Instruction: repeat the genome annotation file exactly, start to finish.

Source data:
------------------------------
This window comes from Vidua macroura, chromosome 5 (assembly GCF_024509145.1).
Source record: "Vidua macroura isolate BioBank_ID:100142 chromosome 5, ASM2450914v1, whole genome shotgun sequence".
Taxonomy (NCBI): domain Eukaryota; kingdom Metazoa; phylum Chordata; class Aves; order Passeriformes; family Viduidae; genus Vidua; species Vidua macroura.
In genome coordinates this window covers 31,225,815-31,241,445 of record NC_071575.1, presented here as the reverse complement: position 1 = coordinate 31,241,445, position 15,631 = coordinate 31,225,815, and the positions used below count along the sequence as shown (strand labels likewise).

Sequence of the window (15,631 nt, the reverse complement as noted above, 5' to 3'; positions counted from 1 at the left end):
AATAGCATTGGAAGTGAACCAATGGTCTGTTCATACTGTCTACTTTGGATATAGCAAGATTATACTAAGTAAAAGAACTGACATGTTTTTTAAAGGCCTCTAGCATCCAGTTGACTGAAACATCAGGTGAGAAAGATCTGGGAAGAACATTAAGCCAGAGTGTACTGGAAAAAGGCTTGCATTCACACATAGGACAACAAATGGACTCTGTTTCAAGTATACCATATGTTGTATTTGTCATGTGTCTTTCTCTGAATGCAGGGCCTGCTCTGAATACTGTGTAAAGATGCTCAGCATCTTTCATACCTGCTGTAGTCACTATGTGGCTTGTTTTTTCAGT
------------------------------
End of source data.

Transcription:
This window comes from Vidua macroura, chromosome 5 (assembly GCF_024509145.1).
Source record: "Vidua macroura isolate BioBank_ID:100142 chromosome 5, ASM2450914v1, whole genome shotgun sequence".
Taxonomy (NCBI): domain Eukaryota; kingdom Metazoa; phylum Chordata; class Aves; order Passeriformes; family Viduidae; genus Vidua; species Vidua macroura.
In genome coordinates this window covers 31,225,815-31,241,445 of record NC_071575.1, presented here as the reverse complement: position 1 = coordinate 31,241,445, position 15,631 = coordinate 31,225,815, and the positions used below count along the sequence as shown (strand labels likewise).

Sequence of the window (15,631 nt, the reverse complement as noted above, 5' to 3'; positions counted from 1 at the left end):
AATAGCATTGGAAGTGAACCAATGGTCTGTTCATACTGTCTACTTTGGATATAGCAAGATTATACTAAGTAAAAGAACTGACATGTTTTTTAAAGGCCTCTAGCATCCAGTTGACTGAAACATCAGGTGAGAAAGATCTGGGAAGAACATTAAGCCAGAGTGTACTGGAAAAAGGCTTGCATTCACACATAGGACAACAAATGGACTCTGTTTCAAGTATACCATATGTTGTATTTGTCATGTGTCTTTCTCTGAATGCAGGGCCTGCTCTGAATACTGTGTAAAGATGCTCAGCATCTTTCATACCTGCTGTAGTCACTATGTGGCTTGTTTTTTCAGT